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August 05, 2020

Zabulon Skipper - Female

Notes and Changes since last report

  • It was 80°F, partly cloudy and breezy at 2:00 PM on August 05, 2020.
  • This week's trail report covers the Wappinger Creek Trail side of the trail system.
  • Quite the storm passed through the day before, with many still without power and not expecting it soon.
  • In butterfly news, they were out and hungry today.

The Trails

  • An eastern tiger swallowtail was the first to greet me in the Old Hayfiled behind Gifford House.
  • Invasive spotted knappweed looks a bit like a thistle and was popular with many butterflies.
  • Normally a dusty lavendar, wild bergamot, in one little patch, was white. It was there last year, too.
  • A spicebush swallowtail was working on the standard variety, with forewings blurred in constant motion.
  • Along the edge of the field berries were ripening.
  • In the back, horse nettle was in bloom.
  • More and more goldenrods were blooming, attracting some unusual looking wasps...
  • ... and some more familiar.
  • There were a fair number of northern broken-dashes and a few dun skippers, but it paid to keep looking: a female Zabulon skipper was in the mix.
  • Apparently, a wild turkey had been through.
  • The second brood of least skipper had started up.
  • If you find black swallowtail caterpillars eating your dill or parsley, they can be moved to Queen Anne's Lace.
  • I don't know if I've ever seen the path worn so bare.
  • The second brood of common ringlet had started up, too.
  • Pearl crescents were courting on spotted knappweed. The male, below, has uniform orange on the forewing above; the female is lighter toward the margin.
  • On the Sedge Meadow Trail, what may be mock orange was developing fruit. We shall see...
  • A shadow flitted across in front of me; I stopped and looked up. What seemed to be a wingtip was hanging over the edge of a leaf.
  • Careful repositioning revealed a convincing silhouette.
  • Reeeaaalll slow now... a hackberry emperor!
  • In a moment it was gone spiraling up in the air with another, maybe two. It settled down way up on some sunny walnut leaves.
  • How different they look in different lighting.
  • At the high point of the Sedge Meadow Trail, a yellow dot streaked across the path into the gray dogwood.
  • It was a Zabulon skipper - male. Compare that to the female seen earlier.
  • Although the air was cool, the sun was warm. It was nice to enter the shade over the boardwalk.
  • A silver-spotted skipper was basking in a sunny patch.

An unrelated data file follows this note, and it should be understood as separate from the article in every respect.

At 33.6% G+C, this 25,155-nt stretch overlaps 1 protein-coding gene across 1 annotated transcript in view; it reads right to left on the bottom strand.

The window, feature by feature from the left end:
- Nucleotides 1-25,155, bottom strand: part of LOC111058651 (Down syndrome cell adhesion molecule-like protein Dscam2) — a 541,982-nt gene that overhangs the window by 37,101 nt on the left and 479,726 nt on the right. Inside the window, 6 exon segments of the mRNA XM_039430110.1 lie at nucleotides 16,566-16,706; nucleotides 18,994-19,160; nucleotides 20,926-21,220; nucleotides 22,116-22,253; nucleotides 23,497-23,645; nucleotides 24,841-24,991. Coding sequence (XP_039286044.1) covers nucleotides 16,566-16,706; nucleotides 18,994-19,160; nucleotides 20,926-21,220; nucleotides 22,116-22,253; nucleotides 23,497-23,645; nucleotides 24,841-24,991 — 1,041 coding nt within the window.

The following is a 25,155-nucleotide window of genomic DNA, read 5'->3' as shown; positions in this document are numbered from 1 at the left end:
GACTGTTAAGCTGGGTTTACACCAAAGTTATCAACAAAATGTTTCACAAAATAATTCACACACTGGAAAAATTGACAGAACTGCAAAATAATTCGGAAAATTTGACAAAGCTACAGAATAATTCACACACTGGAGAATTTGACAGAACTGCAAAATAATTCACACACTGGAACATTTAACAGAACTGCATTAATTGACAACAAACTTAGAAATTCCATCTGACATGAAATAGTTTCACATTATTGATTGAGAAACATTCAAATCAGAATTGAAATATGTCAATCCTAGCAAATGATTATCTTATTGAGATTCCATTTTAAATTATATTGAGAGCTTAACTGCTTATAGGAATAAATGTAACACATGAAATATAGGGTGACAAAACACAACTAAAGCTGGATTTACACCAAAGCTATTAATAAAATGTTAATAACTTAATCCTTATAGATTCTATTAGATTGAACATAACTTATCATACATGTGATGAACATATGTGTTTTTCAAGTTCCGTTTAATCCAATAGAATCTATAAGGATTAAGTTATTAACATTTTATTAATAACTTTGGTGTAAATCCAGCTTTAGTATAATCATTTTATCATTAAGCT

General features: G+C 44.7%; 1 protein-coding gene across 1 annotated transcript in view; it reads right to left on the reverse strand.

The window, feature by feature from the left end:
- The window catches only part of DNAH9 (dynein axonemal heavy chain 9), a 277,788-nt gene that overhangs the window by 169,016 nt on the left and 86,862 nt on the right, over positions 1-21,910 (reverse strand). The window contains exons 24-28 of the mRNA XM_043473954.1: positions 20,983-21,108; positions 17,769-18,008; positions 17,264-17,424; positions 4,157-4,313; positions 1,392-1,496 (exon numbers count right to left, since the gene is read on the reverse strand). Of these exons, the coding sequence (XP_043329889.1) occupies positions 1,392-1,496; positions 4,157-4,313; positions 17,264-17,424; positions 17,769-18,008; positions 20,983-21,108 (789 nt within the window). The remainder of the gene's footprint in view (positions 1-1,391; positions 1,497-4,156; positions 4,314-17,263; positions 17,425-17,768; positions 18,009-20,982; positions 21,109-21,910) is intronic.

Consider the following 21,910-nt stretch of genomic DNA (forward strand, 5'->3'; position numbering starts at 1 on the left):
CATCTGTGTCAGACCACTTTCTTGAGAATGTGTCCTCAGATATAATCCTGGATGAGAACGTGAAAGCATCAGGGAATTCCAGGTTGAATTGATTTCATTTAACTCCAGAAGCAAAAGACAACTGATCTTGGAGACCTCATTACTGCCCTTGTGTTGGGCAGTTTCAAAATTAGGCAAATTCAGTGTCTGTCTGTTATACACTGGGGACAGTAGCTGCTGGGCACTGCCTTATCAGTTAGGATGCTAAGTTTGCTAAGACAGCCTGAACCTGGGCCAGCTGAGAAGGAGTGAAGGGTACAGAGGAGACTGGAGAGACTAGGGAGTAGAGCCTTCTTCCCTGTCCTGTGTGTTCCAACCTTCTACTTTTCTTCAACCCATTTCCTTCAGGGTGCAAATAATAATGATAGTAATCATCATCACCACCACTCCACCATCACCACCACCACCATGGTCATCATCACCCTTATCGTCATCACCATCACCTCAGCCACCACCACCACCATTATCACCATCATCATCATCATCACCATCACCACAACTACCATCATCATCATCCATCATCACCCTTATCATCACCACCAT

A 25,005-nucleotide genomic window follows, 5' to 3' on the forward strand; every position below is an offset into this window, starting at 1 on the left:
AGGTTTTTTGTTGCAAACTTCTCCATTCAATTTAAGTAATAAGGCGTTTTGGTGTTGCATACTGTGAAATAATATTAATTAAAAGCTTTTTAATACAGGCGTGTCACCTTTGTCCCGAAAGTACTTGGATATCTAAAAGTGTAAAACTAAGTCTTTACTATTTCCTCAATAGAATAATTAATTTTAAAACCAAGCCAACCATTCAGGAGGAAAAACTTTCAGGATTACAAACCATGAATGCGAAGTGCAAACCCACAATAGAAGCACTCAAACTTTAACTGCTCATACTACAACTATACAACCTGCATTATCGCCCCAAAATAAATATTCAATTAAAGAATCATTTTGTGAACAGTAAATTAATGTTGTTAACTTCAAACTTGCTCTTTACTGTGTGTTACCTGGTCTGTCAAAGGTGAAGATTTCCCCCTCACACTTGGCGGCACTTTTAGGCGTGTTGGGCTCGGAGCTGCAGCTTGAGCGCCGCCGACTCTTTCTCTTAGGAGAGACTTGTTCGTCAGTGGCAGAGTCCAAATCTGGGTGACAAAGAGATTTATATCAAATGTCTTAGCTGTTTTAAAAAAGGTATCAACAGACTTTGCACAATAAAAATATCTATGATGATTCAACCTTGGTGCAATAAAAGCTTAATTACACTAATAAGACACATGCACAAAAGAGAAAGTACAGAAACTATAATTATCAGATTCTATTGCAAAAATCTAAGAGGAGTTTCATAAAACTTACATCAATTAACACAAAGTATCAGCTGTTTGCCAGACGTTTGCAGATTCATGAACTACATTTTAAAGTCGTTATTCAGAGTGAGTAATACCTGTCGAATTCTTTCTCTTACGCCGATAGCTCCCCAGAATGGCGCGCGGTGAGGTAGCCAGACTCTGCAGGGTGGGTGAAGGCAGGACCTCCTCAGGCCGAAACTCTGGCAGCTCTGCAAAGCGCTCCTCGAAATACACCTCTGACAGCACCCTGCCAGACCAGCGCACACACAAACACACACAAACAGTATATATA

• Appalachian browns were still patrolling the open areas.
  • The bergamot in the back Old Hayfield was active, even in the shade.
  • A spicebush swallowtail gave a great view of its underside, the characteristic missing orange spot clearly visible.
  • Right along side was a male tiger swallowtail. He doesn't have as much blue on the hindwing margin as does the female.
  • Speaking of blue, several eastern tailed-blues were darting about in the tall grass.
  • Goldenrod was open for business with five different insects dining on one head.
  • Tiny, but spectacular orange mint moths were all around the wild bergamot, of the mint family, of course.
  • Seeking privacy in the bergamot was a pair of mating spicebush swallowtails.
  • Back on the Sedge Meadow Trail, a Zabulon skipper and eastern comma were arguing about rights to a sunny spot in the woods.
  • A second comma joined the fray. It looked like it had stories to tell.
  • With patches of sun and shade, the path through the Old Pasture promised more butterflies.
  • There was a blur in the air as the path dipped down towards the Wappinger Creek. It seemed to pass behind a tree but not come out on the other side. There... on the trunk.
  • It was the resident northern pearly-eye.
  • Down in the floodplain, I wondered if that was a new tree across the creek or not.
  • An ebony jewelwing perched in silence.
  • Next week: The Cary Pines Trail side of the trail system.


  • 1 Red-tailed Hawk
  • 2 Mourning Dove
  • 6 Chimney Swift
  • 1 Red-bellied Woodpecker
  • 5 Eastern Wood-Pewee
  • 1 Great Crested Flycatcher
  • 1 Blue Jay
  • 7 Tree Swallow
  • 1 Black-capped Chickadee
  • 1 Tufted Titmouse
  • 1 White-breasted Nuthatch
  • 3 Veery
  • 2 American Robin
  • 5 Gray Catbird
  • 1 Cedar Waxwing
  • 4 Eastern Towhee
  • 4 Chipping Sparrow
  • 1 Field Sparrow
  • 1 Song Sparrow
  • 2 Indigo Bunting
  • 15 American Goldfinch
  • 1 Horse nettle
  • 3 Eastern Tiger Swallowtail
  • 2 Spicebush Swallowtail
  • 3 Cabbage White
  • 2 Clouded Sulphur
  • 1 Eastern Tailed-Blue
  • 3 Pearl Crescent
  • 2 Eastern Comma
  • 1 Red-spotted Purple
  • 1 Hackberry Emperor
  • 1 Northern Pearly-eye
  • 1 Appalachian Brown
  • 2 Common Ringlet
  • 2 Common Wood-Nymph
  • 1 Monarch
  • 3 Silver-spotted Skipper
  • 1 Least Skipper
  • 3 Northern Broken-Dash
  • 3 Zabulon Skipper
  • 1 Dun Skipper
  • 3 Hummingbird Clearwing
  • 1 Orange Mint Moth
  • 2 Snowberry Clearwing